Point Counter Point

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Dalkey Archive Press, 1996 - 432 Seiten
Aldous Huxley's lifelong concern with the dichotomy between passion and reason finds its fullest expression both thematically and formally in his masterpiece Point Counter Point. By presenting a vision of life in which diverse aspects of experience are observed simultaneously, Huxley characterizes the symptoms of "the disease of modern man" in the manner of a composer - themes and characters are repeated, altered slightly, and played off one another in a tone that is at once critical and sympathetic.
First published in 1928, Huxley's satiric view of intellectual life in the '20s is populated with characters based on such celebrities of the time as D.H. Lawrence, Katherine Mansfield, Sir Oswald Mosley, Nancy Cunard, and John Middleton Murray, as well as Huxley himself. A major work of the 20th century and a monument of literary modernism, this edition includes an introduction by acclaimed novelist Nicholas Mosley (author of Hopeful Monsters and the son of Sir Oswald Mosley).
Along with Brave New World (written a few years later), Point Counter Point is Huxley's most concentrated attack on the scientific attitude and its effect on modern culture.

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Nutzerbericht  - curious_squid - LibraryThing

Character #1 would say I think A. Character #2 would say I disagree I think B. Character #3 would say I think C. Character #4 would say I disagree I think D. Point. Counterpoint. sigh... Vollständige Rezension lesen

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Nutzerbericht  - DinadansFriend - LibraryThing

A novel, handled very competently by Huxley, This is a satiric and often funny novel of London society in the mid to late twenties. I could contrast this with the longer novel by Anthony Powell, “A ... Vollständige Rezension lesen

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Über den Autor (1996)

Aldous Huxley was born on July 26, 1894, in Surrey, England, into a distinguished scientific and literary family; his grandfather was the noted scientist and writer, T.H. Huxley. Following an eye illness at age 16 that resulted in near-blindness, Huxley abandoned hope of a career in medicine and turned instead to literature, attending Oxford University and graduating with honors. While at Oxford, he published two volumes of poetry. Crome Yellow, his first novel, was published in 1927 followed by Antic Hay, Those Barren Leaves, and Point Counter Point. His most famous novel, Brave New World, published in 1932, is a science fiction classic about a futuristic society controlled by technology. In all, Huxley produced 47 works during his long career, In 1947, Huxley moved with his family to southern California. During the 1950s, he experimented with mescaline and LSD. Doors of Perception and Heaven and Hell, both works of nonfiction, were based on his experiences while taking mescaline under supervision. In 1959, Aldous Huxley received the Award of Merit for the Novel from the American Academy of Arts and Letters. He died on November 22, 1963.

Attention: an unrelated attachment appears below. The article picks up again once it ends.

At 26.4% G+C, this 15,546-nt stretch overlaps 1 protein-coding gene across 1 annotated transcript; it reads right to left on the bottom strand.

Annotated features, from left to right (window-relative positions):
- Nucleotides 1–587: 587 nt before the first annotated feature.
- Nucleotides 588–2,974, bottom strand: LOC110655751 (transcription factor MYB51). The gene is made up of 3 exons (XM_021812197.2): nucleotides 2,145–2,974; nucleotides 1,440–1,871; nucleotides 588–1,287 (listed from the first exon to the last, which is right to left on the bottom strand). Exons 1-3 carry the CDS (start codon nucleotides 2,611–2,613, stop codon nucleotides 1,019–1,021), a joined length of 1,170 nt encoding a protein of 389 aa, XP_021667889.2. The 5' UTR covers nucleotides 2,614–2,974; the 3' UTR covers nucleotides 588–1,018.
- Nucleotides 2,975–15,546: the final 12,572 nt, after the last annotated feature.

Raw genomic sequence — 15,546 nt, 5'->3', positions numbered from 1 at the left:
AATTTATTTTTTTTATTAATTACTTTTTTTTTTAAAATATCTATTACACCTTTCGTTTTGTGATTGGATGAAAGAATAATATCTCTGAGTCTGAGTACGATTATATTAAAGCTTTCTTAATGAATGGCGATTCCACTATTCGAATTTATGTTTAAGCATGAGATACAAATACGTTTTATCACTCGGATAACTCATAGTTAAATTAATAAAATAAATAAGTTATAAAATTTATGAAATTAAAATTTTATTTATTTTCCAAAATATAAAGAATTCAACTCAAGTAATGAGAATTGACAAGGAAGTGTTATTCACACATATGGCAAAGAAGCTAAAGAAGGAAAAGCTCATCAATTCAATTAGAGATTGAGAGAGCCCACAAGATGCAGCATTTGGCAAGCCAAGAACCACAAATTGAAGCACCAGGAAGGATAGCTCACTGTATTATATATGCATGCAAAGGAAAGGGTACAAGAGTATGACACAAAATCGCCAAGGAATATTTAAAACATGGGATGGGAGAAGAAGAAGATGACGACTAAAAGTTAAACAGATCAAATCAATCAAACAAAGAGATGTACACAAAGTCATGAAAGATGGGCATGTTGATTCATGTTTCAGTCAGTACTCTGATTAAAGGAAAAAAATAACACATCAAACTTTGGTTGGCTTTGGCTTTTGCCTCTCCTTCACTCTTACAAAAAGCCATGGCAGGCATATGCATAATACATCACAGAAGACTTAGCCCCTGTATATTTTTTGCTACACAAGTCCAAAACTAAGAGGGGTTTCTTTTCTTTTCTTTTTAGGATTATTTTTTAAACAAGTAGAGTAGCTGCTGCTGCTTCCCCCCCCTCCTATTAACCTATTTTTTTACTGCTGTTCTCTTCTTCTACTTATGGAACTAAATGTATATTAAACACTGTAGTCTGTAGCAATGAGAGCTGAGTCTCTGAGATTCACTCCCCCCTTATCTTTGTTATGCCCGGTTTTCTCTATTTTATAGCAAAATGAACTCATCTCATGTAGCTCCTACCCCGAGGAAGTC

Born in London, Mosley was educated at Eton and Balliol College, Oxford and served in Italy during the Second World War, winning the Military Cross for bravery. He succeeded as 3rd Baron Ravensdale in 1966 and, on the death of his father on 3 December 1980, he also succeeded to the Baronetcy. His father, Sir Oswald Mosley, founded the British Union of Fascists in 1932 and was a supporter of Benito Mussolini. Sir Oswald was arrested in 1940 for his antiwar campaigning, and spent the majority of World War II in prison. As an adult, Nicholas was a harsh critic of his father in "Beyond the Pale: Sir Oswald Mosley and Family 1933-1980" (1983), calling into question his father's motives and understanding of politics. Nicholas' work contributed to the 1998 Channel 4 television programme titled 'Mosley' based on his father's life. At the end of the mini-series, Nicholas is portrayed meeting his father in prison to ask him about his national allegiance. Mosley began to stammer as a young boy, and attended weekly sessions with speech therapist Lionel Logue in order to help him overcome the speech disorder. Mosley says his father claimed never really to have noticed his stammer, but feels Sir Oswald may have been less aggressive when speaking to him than he was towards other people as a result.

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